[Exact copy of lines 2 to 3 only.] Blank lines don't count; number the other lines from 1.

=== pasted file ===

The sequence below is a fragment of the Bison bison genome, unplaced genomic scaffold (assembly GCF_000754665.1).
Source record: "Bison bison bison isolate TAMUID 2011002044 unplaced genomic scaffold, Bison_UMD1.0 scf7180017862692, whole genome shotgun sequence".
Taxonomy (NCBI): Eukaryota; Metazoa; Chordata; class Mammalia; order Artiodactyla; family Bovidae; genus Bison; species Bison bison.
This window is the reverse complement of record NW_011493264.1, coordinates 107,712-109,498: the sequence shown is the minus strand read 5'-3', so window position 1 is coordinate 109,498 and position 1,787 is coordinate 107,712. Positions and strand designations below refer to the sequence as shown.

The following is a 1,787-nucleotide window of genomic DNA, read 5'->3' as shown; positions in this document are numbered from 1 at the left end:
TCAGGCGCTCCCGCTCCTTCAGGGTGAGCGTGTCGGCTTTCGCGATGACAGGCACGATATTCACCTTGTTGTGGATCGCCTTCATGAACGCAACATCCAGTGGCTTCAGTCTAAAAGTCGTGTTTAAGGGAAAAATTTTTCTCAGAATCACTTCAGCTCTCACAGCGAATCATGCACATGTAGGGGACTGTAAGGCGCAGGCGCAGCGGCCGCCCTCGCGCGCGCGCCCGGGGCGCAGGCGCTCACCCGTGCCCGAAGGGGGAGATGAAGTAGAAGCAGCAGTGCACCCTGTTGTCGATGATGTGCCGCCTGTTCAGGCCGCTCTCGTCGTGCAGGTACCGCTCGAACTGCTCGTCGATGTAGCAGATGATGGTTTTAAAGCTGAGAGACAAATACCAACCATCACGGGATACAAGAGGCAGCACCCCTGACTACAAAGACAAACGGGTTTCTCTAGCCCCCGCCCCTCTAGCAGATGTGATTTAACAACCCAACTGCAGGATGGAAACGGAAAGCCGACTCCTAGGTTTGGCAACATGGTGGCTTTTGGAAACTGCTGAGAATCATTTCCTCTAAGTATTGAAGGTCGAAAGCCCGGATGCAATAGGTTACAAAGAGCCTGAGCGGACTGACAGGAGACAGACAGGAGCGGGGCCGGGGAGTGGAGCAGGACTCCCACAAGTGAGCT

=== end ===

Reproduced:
Source record: "Bison bison bison isolate TAMUID 2011002044 unplaced genomic scaffold, Bison_UMD1.0 scf7180017862692, whole genome shotgun sequence".
Taxonomy (NCBI): Eukaryota; Metazoa; Chordata; class Mammalia; order Artiodactyla; family Bovidae; genus Bison; species Bison bison.